All our metropolitan administrations are striving to drive economic development and investment activities, and it is our contention that developing and rolling out broadband services and smart technologies will play a significant role in meeting these objectives.

One notes the excessive dependence on telecoms-related services across SA, and in our cities in particular. The exorbitant associated costs are contrary to the general principles of universal access to ICT services. This has a negative effect on the needy and on entrepreneurs, especially those who live in underserviced areas. Our cities should work towards universal access to smart technologies for ratepayers, residents and small businesses by extending affordable broadband services to all stakeholders.

Cities need to work with private telecommunications operators to establish points of presence and last-mile connections. Broadband services can be the catalyst for emerging entrepreneurs to manage enterprises efficiently and for encouraging business development and job creation.

Although the South African government has been criticised for retarding the liberalisation of the telecommunications market, it should be commended for allowing municipalities to work with the private sector in rolling out broadband services.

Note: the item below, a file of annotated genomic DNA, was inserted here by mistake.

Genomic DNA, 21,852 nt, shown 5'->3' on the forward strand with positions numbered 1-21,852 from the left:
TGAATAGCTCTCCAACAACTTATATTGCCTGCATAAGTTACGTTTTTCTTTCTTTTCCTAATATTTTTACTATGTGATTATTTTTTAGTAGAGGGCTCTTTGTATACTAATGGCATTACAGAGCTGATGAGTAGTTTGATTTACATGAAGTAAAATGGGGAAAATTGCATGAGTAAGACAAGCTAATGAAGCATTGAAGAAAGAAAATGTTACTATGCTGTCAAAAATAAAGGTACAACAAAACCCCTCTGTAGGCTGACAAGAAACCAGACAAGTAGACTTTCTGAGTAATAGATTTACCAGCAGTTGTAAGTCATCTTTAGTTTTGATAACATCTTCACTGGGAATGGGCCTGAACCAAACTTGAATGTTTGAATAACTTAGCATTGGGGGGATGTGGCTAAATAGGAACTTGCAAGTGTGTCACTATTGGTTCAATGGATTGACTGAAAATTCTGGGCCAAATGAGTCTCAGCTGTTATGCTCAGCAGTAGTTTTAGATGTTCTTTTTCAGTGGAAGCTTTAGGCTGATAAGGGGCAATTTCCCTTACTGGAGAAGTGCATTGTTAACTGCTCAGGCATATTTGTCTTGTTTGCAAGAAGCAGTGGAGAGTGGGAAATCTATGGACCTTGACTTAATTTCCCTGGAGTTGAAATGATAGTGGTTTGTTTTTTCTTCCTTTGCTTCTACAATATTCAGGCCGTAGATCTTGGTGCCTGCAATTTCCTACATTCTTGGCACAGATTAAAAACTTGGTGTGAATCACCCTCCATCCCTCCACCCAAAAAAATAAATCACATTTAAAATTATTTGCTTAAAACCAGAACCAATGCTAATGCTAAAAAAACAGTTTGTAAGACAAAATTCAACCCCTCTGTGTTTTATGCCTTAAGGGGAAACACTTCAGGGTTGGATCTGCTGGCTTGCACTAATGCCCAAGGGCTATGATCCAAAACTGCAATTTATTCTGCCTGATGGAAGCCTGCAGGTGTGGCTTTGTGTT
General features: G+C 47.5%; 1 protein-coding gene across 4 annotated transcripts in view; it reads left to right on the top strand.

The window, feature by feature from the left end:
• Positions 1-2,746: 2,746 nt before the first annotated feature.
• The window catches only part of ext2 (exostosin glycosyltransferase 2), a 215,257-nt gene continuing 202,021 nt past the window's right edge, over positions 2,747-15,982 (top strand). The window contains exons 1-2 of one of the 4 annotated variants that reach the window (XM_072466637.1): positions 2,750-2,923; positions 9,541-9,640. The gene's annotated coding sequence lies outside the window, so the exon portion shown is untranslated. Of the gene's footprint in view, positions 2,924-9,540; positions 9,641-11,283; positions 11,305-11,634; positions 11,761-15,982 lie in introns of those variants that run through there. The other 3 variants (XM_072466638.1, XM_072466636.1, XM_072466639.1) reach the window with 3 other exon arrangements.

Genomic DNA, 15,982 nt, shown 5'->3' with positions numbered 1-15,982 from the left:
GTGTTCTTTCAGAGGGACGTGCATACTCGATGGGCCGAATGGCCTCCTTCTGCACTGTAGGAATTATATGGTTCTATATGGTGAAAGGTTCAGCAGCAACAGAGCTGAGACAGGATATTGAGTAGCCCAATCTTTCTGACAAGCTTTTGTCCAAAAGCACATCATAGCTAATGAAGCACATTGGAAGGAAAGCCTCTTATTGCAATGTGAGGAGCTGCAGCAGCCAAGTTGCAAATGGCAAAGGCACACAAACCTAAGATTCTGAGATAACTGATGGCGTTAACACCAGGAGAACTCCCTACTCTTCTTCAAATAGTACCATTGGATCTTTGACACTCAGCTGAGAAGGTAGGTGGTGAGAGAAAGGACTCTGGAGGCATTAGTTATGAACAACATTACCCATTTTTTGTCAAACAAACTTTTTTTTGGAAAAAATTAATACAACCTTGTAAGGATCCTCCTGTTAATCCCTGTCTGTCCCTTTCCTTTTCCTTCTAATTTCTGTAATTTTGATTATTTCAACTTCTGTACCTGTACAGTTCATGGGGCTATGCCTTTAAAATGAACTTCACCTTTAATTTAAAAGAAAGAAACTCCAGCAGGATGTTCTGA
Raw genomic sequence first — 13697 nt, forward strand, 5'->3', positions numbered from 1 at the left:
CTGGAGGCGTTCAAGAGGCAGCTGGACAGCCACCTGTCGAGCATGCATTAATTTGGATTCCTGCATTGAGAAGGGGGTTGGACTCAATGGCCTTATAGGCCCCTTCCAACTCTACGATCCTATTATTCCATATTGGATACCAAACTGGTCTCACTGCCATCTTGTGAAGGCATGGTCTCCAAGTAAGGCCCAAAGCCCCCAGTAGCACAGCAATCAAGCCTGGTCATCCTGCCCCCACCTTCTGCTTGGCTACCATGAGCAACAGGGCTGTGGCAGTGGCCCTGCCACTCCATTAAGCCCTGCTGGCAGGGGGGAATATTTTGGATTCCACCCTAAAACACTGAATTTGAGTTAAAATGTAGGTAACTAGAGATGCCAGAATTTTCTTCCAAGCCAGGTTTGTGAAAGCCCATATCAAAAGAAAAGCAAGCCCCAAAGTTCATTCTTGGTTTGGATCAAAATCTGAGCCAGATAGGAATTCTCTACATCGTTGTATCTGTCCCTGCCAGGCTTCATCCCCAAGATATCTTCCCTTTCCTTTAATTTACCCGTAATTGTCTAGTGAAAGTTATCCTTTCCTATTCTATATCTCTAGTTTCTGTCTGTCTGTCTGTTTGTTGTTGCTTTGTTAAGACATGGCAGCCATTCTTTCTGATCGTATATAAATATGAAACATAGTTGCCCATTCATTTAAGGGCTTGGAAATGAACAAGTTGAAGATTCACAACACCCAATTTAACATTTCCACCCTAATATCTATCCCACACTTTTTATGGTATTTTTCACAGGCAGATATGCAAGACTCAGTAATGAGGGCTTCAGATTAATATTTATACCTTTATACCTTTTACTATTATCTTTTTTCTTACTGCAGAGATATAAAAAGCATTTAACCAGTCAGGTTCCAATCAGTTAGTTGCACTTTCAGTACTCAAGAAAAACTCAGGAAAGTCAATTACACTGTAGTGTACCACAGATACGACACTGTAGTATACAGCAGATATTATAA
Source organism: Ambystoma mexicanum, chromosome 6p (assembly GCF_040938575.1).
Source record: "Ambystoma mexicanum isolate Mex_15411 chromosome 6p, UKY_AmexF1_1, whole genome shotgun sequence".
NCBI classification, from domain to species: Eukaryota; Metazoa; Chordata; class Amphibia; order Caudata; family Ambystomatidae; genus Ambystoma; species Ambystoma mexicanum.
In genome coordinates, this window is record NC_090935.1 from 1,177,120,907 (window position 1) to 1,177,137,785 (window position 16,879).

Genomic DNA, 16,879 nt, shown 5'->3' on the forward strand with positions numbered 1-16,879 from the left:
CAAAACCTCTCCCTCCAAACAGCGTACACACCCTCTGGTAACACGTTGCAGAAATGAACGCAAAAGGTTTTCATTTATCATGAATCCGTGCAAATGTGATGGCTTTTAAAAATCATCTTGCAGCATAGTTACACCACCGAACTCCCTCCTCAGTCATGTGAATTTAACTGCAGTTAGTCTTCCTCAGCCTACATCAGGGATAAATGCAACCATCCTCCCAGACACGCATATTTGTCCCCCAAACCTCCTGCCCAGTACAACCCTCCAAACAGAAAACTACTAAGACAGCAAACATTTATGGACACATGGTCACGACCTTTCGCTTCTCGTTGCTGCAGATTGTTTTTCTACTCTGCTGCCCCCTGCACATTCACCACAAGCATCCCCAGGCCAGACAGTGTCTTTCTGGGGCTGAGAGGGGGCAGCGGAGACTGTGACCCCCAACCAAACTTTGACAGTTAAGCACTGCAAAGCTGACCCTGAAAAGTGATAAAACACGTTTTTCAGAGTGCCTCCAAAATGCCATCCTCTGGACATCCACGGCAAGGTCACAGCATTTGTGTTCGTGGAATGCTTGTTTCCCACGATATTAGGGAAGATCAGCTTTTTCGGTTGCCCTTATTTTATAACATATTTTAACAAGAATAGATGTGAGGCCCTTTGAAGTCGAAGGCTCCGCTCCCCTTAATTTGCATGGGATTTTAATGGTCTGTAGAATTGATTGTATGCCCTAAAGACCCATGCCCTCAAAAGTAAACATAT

While provincial governments are unable to implement broadband services because of the State Information Technology Agency (Sita) Act of 1998 — compelling them to rely solely on Sita for broadband-related services — municipalities can implement and use smart technologies. But the Sita law stifles competition and sabotages the rapid roll-out of infrastructure.

If SA wants to encourage socioeconomic development, the Sita act should be repealed as soon as possible. This will enable metropolitan cities to work jointly with the private sector and provincial governments to mobilise broadband services and create city regions.

*Dagada is a policy fellow at the South African Institute of Race Relations , a think-tank that promotes political and economic freedom.